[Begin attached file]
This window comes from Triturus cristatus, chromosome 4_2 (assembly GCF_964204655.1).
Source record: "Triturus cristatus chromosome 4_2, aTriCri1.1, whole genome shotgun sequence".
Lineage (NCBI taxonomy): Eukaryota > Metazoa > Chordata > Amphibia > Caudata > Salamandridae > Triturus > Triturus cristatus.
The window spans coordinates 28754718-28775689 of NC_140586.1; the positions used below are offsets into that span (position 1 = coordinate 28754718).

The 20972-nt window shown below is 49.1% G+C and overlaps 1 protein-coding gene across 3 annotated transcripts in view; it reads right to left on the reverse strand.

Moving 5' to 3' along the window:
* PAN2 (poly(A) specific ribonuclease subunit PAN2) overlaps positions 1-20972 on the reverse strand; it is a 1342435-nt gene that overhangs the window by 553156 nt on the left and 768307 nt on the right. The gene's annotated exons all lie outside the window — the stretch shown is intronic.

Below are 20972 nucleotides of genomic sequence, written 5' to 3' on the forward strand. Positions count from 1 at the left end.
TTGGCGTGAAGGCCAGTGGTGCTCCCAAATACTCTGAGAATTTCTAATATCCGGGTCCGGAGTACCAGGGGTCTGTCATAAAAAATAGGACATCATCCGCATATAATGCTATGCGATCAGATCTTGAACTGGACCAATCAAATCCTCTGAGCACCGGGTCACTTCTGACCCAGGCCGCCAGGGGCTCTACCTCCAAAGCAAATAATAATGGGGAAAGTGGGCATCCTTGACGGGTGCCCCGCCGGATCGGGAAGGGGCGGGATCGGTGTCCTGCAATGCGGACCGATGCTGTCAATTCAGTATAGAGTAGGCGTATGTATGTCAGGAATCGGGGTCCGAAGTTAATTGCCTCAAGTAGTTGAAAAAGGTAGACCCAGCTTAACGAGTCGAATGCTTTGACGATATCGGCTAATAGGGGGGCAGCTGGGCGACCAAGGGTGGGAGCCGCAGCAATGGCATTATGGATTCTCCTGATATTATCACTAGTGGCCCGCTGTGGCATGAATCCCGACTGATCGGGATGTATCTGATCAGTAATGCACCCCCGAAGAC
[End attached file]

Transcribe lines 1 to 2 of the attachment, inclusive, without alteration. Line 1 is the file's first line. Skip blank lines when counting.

This window comes from Triturus cristatus, chromosome 4_2 (assembly GCF_964204655.1).
Source record: "Triturus cristatus chromosome 4_2, aTriCri1.1, whole genome shotgun sequence".